UPDATE: On inspecting the code it seems that my assertions in this post are incorrect. The change we made in the last release was not to enable Javascript by default. Instead it was to always ignore the Javascript setting chosen by the user for the newspaper view. This means that the current release of RSS Bandit is vulnerable to the majority of the flaws outlined in article linked below. I'll work on getting a release out that addresses this issue as soon as I can although this is complicated by the fact that we may not have a snapshot for the last release AND the first half of this week is very busy for me at work. If this security issue is a serious concern to you, my advice is to not use RSS Bandit until a release that addresses this issues is released or to switch to v1.3.0.29 of RSS Bandit which does honor the specified Security restrictions for the newspaper view.

A number of people have either sent me email or posted on the RSS Bandit forums asking whether RSS Bandit is vulnerable to the various issues raised in the article Blog feeds may carry security risk which states

LAS VEGAS--Reading blogs via popular RSS or Atom feeds may expose computer users to hacker attacks, a security expert warns.

Attackers could insert malicious JavaScript in content that is transferred to subscribers of data feeds that use the popular RSS (Really Simple Syndication) or Atom formats, Bob Auger, a security engineer with Web security company SPI Dynamics, said Thursday in a presentation at the Black Hat security event here.
"A large percentage of the readers I tested had some kind of an issue," he said. In his presentation, Auger listed Bloglines, RSS Reader, RSS Owl, Feed Demon, and Sharp Reader as vulnerable.

As protection, people could switch to a nonvulnerable reader. Also, feed publishers could ensure that their feeds don't include malicious JavaScript or any script at all, Auger said. Some services, however, rely on JavaScript to deliver ads in feeds, he noted.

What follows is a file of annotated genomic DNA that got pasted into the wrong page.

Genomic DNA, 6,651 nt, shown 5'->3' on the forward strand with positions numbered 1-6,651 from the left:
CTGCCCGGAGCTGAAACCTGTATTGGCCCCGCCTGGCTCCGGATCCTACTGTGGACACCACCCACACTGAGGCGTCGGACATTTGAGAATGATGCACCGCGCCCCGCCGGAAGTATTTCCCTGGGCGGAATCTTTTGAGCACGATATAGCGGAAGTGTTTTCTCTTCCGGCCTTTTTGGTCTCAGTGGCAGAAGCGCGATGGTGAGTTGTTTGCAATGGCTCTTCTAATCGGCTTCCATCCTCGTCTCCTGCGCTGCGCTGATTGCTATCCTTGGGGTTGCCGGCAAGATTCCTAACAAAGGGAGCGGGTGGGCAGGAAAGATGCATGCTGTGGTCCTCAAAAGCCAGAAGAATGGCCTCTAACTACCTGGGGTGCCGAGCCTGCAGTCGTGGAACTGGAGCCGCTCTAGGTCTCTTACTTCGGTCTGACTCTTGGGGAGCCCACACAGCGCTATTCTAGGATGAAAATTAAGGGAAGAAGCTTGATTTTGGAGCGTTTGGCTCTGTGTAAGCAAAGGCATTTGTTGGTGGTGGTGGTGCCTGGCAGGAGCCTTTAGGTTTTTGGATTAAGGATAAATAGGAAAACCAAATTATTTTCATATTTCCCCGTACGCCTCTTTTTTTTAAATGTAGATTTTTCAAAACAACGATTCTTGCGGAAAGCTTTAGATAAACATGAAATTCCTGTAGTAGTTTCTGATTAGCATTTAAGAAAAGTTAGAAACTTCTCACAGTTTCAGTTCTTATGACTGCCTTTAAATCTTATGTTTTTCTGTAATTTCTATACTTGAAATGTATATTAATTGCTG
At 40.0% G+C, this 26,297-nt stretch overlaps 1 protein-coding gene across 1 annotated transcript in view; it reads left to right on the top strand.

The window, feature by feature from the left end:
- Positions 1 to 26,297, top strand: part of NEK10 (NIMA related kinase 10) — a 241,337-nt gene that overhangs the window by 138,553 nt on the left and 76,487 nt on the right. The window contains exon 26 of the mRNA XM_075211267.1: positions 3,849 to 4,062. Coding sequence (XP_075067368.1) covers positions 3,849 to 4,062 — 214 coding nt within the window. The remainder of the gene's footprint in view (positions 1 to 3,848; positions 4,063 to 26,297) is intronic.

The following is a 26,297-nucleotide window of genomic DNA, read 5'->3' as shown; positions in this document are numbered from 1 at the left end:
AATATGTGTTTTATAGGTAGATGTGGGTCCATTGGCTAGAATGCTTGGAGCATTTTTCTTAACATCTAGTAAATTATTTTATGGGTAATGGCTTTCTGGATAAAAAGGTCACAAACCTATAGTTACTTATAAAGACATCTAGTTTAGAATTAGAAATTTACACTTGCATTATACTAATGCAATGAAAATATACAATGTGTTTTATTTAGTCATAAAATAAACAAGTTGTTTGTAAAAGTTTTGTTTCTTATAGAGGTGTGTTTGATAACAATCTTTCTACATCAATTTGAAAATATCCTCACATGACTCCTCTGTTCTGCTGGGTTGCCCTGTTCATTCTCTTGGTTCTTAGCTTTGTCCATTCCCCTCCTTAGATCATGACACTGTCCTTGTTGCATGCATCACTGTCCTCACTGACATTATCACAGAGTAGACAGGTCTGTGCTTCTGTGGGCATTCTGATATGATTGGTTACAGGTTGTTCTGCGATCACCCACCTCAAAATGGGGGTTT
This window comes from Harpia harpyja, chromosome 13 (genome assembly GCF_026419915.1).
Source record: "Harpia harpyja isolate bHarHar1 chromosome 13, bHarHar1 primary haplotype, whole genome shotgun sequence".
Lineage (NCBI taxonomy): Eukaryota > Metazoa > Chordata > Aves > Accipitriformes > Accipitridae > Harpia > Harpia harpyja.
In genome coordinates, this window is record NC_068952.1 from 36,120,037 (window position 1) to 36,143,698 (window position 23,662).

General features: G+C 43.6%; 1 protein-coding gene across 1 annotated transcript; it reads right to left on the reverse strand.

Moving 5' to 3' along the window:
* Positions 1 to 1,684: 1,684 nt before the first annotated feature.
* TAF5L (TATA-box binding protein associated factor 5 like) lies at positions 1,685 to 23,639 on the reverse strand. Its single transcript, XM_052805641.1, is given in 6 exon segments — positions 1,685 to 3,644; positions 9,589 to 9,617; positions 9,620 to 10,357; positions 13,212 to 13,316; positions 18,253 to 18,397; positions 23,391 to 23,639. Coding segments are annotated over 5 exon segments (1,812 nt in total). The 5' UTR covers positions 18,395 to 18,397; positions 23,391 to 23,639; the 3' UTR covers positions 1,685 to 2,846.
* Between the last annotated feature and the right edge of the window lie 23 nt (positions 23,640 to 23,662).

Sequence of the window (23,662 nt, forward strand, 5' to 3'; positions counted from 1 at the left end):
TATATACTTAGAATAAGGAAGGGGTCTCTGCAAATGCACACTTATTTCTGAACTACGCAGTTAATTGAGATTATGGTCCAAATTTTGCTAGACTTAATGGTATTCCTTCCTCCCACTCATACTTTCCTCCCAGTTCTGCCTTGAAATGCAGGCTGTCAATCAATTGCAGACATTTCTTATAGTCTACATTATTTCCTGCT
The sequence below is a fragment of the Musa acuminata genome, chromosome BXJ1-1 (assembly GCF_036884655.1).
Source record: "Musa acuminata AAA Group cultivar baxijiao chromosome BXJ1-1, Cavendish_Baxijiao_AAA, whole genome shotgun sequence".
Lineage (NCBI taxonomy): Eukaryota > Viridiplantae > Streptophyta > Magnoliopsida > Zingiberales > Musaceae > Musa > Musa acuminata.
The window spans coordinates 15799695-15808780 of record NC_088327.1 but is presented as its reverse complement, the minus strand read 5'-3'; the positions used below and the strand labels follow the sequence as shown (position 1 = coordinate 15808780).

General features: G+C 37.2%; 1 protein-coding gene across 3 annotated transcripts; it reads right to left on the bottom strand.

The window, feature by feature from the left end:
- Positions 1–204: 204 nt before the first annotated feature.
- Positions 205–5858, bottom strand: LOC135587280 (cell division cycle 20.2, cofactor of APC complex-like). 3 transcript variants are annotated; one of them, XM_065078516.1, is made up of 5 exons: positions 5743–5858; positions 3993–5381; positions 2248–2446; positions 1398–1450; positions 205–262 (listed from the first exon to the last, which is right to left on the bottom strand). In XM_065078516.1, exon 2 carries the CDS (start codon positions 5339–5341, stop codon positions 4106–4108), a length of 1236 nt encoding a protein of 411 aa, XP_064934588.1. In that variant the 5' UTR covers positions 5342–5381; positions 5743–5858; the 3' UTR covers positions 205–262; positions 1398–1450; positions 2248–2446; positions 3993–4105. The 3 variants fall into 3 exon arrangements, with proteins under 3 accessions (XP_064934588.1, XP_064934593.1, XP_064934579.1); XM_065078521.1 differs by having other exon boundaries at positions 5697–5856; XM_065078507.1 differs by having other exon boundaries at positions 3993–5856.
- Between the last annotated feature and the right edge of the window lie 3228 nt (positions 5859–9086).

To prevent this sorts of issues RSS Bandit allows users to optionally disable the running of Javascript, ActiveX or Java code in its Options dialog. Up until the last release we disabled Javascript, ActiveX and Java by default. However in the last release, we switched on Javascript by default to enable a particular features (i.e. specifically when you click on the envelope or flag on an item in the newspaper view to change the read or flagged state of an item). This means that by default RSS Bandit is vulnerable to the Javascript related issues mentioned in this article.

How to change this state of affairs is mentioned in the section of our user documentation entitled Changing the web browser security settings which has a screenshot of the Web Browser tab of the Options dialog where browser security restrictions can be set. 

Our users should configure the options to what best eases their security concerns. I'm still debating on what we need to do here in the long term but one thing I doubt we'll do is striping potentially malicious HTML tags since this seems to be a sledgehammer-like approach which may strip valid markup (e.g. <style> tags) from content. It's more likely that I'll remove our features that require enabling Javascript by default than go that route. I'd appreciate thoughts from our users on this.

Update: I was one of the developers contacted by James Snell and have failed to get back to him since I haven't gone through all of the tests he sent me yet.